Facts About Poverty in Aotearoa New Zealand seeks to explode the ‘urban myths’ that are constantly recycled about people who are poor.
It is our job to follow the research, evidence and policy about poverty and we want more people to understand what the realities of poverty are.
We’re not the only ones trying to explode the myths. Check out the Child Poverty Action Group’s Myths and Facts: Sole Parents and the DPB and Gordon Campbell’s Ten Myths About Welfare.
These facts call for action and a response from us all. We invite you to ask questions of your own attitudes, those around you and your community and your leaders.
Ask what is being done to lift out of poverty the hundreds of thousands of people our country who are living lives affected by poverty?
What is ‘poverty’ in the New Zealand context?
There is no official ‘poverty line’ in New Zealand as there is in other countries (e.g. USA) and no formal agreement about exactly how to measure poverty.
There is general consensus however, that the strongest indicator of poverty is your level of income. There is also some consensus that an income level set at 60% of median household disposable income after housing costs is a reasonable level of income to protect people from the worst effects of poverty (e.g. this is one of the measures used by the government’s Social Report). NZCCSS believes that any poverty measure set lower than this is too low (e.g. the OECD uses a 50% measure for its international comparisons).
It is possible to calculate that the poverty line after deducting housing costs for a household with two adults and two children lies at $600 per week or $31,200 annually in 2016 dollars. For a sole parent with one child it is $385 per week or $20,200 annually in 2016 dollars (MSD Household Incomes report July 2017, p.106).
Ask yourself – how would I get by if I had to provide for myself and family out of an income less than this? This is the daily reality for hundreds of thousands of people in New Zealand.
- There is poverty amidst prosperity: There are around 682,500 people in poverty in this country or one in seven households, including around 220,000 children.
- Some groups are more likely than others to be in poverty: Beneficiaries, children, Māori and Pacific peoples, and sole parents are more likely to experience poverty than other groups.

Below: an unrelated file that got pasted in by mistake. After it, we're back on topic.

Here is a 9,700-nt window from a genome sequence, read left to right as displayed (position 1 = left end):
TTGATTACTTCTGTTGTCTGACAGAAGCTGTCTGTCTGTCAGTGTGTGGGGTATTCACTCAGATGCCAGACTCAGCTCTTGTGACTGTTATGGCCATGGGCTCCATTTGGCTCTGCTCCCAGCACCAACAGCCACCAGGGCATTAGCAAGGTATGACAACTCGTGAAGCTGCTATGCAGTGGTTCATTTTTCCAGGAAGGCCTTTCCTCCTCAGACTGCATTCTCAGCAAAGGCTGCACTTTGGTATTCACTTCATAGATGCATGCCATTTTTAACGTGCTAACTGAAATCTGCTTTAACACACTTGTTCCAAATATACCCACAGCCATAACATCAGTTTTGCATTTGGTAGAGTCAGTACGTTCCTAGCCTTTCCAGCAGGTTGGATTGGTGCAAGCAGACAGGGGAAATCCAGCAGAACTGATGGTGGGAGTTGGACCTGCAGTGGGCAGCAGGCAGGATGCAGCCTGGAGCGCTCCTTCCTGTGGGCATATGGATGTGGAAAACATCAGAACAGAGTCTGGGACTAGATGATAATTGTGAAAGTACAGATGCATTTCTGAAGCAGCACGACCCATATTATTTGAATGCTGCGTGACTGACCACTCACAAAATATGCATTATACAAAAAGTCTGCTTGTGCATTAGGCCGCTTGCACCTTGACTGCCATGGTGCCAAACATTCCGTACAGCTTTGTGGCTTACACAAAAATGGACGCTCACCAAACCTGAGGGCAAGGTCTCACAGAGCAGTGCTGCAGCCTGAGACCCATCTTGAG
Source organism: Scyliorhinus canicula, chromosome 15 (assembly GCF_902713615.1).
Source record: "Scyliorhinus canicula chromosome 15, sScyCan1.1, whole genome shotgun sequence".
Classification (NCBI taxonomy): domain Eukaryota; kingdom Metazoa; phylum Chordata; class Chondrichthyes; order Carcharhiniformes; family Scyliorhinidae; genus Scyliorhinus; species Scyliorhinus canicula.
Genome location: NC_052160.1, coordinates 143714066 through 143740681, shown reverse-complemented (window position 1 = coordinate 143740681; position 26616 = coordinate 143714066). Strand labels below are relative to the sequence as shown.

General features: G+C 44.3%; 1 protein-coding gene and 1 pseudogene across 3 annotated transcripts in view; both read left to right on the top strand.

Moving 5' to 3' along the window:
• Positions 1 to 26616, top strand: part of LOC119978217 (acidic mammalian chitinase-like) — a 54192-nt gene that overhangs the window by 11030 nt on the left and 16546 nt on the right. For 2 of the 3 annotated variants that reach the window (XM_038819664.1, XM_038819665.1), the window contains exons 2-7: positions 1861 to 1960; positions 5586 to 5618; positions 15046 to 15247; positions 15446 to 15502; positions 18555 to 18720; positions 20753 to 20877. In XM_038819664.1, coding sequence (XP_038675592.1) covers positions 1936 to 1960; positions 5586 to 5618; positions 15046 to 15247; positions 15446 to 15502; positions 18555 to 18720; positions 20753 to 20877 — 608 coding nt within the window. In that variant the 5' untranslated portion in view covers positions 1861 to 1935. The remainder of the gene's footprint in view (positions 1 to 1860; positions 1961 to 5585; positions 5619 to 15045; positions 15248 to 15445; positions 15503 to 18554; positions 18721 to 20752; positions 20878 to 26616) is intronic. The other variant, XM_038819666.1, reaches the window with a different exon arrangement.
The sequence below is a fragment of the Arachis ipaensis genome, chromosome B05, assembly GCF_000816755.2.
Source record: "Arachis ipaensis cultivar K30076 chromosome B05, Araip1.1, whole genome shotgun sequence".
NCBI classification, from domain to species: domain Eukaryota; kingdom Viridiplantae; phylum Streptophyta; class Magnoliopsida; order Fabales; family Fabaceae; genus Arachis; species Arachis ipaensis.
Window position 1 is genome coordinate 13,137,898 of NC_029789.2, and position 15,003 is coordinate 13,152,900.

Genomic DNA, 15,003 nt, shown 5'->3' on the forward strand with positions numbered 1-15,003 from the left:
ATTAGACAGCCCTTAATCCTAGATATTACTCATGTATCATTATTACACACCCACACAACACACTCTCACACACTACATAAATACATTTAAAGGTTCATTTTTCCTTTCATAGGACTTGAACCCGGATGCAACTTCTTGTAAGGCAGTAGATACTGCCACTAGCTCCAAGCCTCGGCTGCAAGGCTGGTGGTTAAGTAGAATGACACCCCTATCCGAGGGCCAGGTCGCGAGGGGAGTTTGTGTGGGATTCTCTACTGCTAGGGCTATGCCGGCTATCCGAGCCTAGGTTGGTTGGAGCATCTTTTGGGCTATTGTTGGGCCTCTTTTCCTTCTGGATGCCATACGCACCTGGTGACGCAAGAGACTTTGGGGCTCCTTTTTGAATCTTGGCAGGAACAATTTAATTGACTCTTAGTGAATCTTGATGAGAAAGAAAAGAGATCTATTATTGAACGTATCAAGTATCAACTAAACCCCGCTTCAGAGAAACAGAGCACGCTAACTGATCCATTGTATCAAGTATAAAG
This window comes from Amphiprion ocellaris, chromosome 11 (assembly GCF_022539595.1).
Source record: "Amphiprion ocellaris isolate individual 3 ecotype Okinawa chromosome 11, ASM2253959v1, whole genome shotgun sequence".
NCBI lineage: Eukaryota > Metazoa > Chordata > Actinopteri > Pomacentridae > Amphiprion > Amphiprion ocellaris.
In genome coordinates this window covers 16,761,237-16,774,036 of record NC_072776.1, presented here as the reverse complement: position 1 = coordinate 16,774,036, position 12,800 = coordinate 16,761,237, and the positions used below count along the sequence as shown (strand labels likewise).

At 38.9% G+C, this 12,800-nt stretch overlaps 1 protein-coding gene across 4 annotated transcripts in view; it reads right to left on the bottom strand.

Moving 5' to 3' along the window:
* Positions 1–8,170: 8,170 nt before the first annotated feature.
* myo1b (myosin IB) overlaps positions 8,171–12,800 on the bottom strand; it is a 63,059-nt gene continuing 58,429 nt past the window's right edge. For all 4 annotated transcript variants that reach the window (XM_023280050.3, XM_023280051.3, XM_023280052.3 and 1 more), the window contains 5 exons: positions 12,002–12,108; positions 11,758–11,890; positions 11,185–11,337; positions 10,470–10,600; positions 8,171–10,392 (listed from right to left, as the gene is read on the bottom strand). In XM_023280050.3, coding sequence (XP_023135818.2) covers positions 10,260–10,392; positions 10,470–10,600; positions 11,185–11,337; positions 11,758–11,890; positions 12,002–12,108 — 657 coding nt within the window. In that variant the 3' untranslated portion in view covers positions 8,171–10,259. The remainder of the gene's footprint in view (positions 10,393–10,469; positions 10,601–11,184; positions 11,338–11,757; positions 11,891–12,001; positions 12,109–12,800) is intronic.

- What poverty means for people: Being in poverty means experiencing hunger and food insecurity, poor health outcomes, reduced life expectancy, debt, and unaffordable or bad housing.
Read More about Fact 1
- Benefits are not enough to live on with dignity – this is the real issue.
- The resources of organisations providing emergency assistance are stretched.
- The benefit system is complex and people are often not made aware of their entitlements.
- Housing assistance is inadequate.
Read more about Fact 2
- Because people in poverty must survive on very low incomes, they are adept at budgeting and making ends meet.
- Contrary to the popular myth, people in poverty don’t spend all their money on alcohol, smokes and gambling.
- Inadequate income is the real issue affecting the ability of people in poverty to manage their finances.
- Debt can be a problem for some low-income people, but debt is often linked to tragic circumstances.
- Debt and problems managing money isn’t just an issue for people in poverty.
Read more about Fact 3
- Living on a benefit is not a good ‘lifestyle’.
- Few women receiving a benefit are unmarried teenage mums.
- Most sole parents stay on benefits for a short period, and usually only while their child is young.
- There is some benefit fraud, but most debt to Work and Income is the result of negotiated ‘recoverable assistance’ loans or ‘Innocent Overpayment Debt’.
Read more about Fact 4
- Employment alone does not solve poverty and unemployment remains high.
- Most beneficiaries want to work. International research does not support the assumption that beneficiaries lack a work ethic and are content with the beneficiary ‘life-style’.
- Obtaining work in itself does not guarantee that poverty will be alleviated. Many jobs are ‘precarious’ or insecure and don’t pay as well (or offer the same security) as a full-time, permanent job.
- There are good reasons why not all beneficiaries should get a job right now: health problems, disabilities and childcare responsibilities all present major barriers to work.
Read more about Fact 5
- Most people are on benefits only for a short time.
- There is no evidence that cutting benefits reduces dependency.
- An argument for back-to-work policies is that it is good for children to see their parents working but research has shown negative outcomes for older children when parents are pushed back to work.
- It is poverty, not dependency, that is the problem.
- New Zealand can afford to look after our own.
Read more about Fact 6
- Economic growth alone will not necessarily address poverty and inequality.
- The gap between the rich and the poor is large and shows little sign of declining.
- There are more people in poverty now than there were in the 1980s.
- Income disparities between Māori, Pacific peoples and Pakeha remain high.
Read more about Fact 7